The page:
The only element that I found a little disappointing was that the actual adoption process was barely covered and really seemed to be a last minute brief mention. I think the positive adoption element, particularly for an older child, is what makes Lucy's experience such a positive and inspiring account and would like to have read a little more about those final assessments and panels etc and Lucy's feelings about it all as the adoption finally became a reality.
I would also like to hear a little more of Lucy's voice as a young adult and would be interested to hear how much of an input Lucy had into how her story was portrayed. Cathy, I would love to hear your answer to that. Thanks.
Have received this book and will be starting it later. I am intrigued to read both how Lucy and "Cathy" found one another but also gain an understanding into how the fostering and adoption system works, as to me it seems to regularly let children down.
My views on this book are mixed. I found Lucy’s story desperately sad and imagining what happened to her during the long periods when social services had no contact was upsetting. It was a relief to reach the section where she arrives at Cathy’s house, as at least I knew there was a happy ending. Cathy’s description of the workings of the care system was very informative and I think it was important to show that things don’t always work as they should, especially in Lucy’s case.
However I am not keen on the way the story and Cathy’s portrayal of events is written. I found the domestic setting too perfect, even with children being used to having foster children in the house regularly there will always be jealousy and resentment on occasion. Having not read any of her other books I don’t know if this they way she always writes or whether it’s because it’s the story of the child she adopted. She paints a blissful household where she is doing everything right when others have not lived up to their jobs, and she is congratulated on numerous occasions. I do not doubt her caring nature and capacity as a foster carer but found her words distracting at times and had to stop reading to think about what she had said.
The thing that really stopped my enjoyment of the happy ending, and this is not to say that Lucy deserves anything but a happy ending, is that towards the end of the book Cathy makes reference to starting to foster again. She mentions a little girl called Alice who comes to stay but won’t say anymore because “I tell Alice’s story in my book I Miss Mummy“ – I found that quite distasteful. To write a book about a girl you love so much that you adopt her and interrupt her happy ending to promote another book you have written.
givemeaboost I was confused by the text thing too. Also she says that Lucy came to live with them in February and was 11 and in secondary school. She later mentions her birthday in September – if she was 11 the previous September then she couldn’t have been in secondary school, she would still be in primary. It is a little inaccuracy but seemed to stand out.
I am reading at the moment and really like it so far.....
My first taste of Cathy Glass - may well not be my last. A fascinating, disturbing, moving story well and clearly written. None of the horrors of Lucy's earlier life came as any surprise - as a follower of Kids' Company and a reasonably observant human being, I was already well aware of the almost insurmountable awfulness of life for some children (and adults). But I found myself just as moved by Cathy and Lucy's story as if I had read the book from an uninformed perspective - sorrow, anger, indignation, laughter, incredulity - all were stirred up repeatedly. A good and informative read, leaving me wanting to see so much change in society and wondering what I could do to help.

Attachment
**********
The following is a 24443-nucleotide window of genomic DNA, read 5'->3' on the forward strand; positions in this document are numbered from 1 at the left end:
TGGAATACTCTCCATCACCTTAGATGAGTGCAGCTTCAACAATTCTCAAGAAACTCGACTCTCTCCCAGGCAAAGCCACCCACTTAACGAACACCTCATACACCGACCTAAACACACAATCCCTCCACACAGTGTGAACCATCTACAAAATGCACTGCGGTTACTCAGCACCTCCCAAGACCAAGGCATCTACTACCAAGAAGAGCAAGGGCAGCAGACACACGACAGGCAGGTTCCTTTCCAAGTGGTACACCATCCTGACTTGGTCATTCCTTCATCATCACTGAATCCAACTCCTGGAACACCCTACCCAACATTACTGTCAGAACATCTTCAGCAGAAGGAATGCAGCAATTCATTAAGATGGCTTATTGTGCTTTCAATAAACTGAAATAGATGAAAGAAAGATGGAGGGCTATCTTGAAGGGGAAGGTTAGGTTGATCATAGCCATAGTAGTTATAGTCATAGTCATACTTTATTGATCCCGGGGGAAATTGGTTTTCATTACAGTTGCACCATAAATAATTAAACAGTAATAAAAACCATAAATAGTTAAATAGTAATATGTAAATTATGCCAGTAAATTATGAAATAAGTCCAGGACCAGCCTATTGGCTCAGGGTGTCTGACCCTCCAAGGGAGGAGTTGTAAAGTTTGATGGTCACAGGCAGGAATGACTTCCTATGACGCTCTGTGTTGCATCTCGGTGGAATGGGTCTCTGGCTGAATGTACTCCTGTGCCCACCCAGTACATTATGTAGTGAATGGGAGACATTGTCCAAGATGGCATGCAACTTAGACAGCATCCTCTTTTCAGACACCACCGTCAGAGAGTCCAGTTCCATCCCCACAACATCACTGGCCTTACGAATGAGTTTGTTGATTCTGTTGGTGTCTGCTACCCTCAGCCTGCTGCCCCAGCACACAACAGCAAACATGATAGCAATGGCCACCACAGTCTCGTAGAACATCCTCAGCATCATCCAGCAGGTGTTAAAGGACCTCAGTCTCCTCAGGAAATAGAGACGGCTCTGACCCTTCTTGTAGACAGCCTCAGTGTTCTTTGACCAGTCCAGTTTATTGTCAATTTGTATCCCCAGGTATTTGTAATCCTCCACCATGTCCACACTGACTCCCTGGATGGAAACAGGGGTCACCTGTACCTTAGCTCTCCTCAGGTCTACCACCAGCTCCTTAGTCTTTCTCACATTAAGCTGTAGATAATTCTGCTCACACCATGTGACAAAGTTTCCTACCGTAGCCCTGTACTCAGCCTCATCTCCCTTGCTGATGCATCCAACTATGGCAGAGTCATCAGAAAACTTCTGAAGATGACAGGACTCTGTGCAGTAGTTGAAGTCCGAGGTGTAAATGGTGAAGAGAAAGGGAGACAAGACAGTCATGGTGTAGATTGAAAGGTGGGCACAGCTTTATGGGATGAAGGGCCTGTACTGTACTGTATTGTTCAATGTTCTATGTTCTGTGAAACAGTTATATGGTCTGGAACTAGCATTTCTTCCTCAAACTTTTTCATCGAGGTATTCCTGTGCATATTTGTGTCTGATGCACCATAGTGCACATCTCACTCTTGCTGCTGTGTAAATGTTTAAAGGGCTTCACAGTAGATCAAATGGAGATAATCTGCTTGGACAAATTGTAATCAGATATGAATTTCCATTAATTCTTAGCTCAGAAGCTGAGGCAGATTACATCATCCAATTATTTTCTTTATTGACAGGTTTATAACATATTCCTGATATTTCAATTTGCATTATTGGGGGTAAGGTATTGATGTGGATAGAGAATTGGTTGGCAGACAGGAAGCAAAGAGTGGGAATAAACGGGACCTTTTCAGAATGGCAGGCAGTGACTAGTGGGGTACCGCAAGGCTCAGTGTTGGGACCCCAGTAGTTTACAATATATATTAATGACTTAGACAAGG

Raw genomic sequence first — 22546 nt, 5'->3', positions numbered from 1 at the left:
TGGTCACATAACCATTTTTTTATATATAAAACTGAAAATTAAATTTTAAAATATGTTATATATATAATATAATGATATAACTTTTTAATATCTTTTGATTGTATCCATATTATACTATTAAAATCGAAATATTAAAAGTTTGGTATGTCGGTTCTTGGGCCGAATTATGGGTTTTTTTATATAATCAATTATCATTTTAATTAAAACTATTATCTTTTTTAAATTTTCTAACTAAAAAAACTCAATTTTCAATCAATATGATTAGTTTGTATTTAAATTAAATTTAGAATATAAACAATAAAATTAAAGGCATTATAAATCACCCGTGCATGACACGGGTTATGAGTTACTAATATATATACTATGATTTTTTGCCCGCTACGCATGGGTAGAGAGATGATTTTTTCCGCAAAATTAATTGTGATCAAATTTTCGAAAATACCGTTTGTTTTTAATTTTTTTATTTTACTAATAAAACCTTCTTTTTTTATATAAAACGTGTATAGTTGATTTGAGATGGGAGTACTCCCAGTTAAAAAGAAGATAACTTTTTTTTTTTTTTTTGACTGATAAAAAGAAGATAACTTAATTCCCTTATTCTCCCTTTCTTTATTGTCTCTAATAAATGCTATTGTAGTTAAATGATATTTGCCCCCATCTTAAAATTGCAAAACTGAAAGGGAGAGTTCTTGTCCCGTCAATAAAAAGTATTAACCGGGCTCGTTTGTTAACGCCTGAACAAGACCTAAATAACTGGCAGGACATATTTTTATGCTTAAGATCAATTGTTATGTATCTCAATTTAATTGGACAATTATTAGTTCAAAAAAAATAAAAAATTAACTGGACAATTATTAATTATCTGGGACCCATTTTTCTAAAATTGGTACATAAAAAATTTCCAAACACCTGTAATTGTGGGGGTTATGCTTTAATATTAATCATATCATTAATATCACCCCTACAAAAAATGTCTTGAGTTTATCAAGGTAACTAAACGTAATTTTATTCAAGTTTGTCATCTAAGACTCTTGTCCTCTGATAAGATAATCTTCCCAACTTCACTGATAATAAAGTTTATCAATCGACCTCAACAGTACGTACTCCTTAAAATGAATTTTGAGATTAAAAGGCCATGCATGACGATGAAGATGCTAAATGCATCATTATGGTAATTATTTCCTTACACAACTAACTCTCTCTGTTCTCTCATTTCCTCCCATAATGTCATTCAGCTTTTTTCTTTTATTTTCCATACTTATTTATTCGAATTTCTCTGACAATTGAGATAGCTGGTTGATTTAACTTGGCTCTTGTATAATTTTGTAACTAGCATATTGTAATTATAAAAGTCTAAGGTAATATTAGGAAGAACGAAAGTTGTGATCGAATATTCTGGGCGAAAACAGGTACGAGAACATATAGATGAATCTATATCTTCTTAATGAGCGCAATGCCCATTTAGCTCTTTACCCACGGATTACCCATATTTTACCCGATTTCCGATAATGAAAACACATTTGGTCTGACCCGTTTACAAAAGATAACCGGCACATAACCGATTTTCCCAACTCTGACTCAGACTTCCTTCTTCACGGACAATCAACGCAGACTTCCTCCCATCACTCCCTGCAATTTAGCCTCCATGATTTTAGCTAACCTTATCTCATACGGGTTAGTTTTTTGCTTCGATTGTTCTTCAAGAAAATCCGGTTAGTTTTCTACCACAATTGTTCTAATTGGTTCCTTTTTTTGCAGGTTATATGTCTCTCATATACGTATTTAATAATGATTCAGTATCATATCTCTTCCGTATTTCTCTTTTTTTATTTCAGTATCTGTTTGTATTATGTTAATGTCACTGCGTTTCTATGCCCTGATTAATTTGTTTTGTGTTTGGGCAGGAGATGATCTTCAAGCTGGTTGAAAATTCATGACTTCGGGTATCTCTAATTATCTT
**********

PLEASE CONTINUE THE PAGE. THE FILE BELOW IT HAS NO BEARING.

Thank you MN for posting this in the foster carers section - we've discussed Cathy Glass and her authenticity several times and its interesting to be able to post questions. I hope NanaNina comes along with some of her insight too!
These are the questions I personally would like "Cathy" to answer:
1. How does changing a child's name adhere to the (very) strict confidentiality clauses that foster carers have to sign up to? Surely the child and their families at the very least will be able to recognise themselves, not to mention teachers, link workers, support staff, health professionals, social workers...
2. How do the children feel about their stories being sold? Was their permission sought?
3. Is any of the (presumably huge) amount of money made from the book given back to the children whose stories have been sold?
4. How does a foster carer find time to write so many books, at such an incredible pace? Even with my "easiest" placements I barely had time to write a few comments on Mumsnet at the end of a day, never mind write a novel!
5. How are dates and times from events spanning 25 years presented so accurately 25 years later? Any diaries/log books kept are supposed to be handed over at the end of a placement, and a personal diary shouldn't be full of dates and statements about a foster child.
Hopefully other carers will be along with more questions too.
I had never read any Cathy Glass books before.
This book was fantastic!
You are an inspiration to us all and it is brilliant to be able to see that children with such a bad start (like Lucy who have been let down by the care system) can have a happy-ever-after. It is a heartbreaking, sensitive book and you truly are an amazing lady.
I shall be reading your books again, thank you. Can I ask if you will be writing any that do not involve fostering?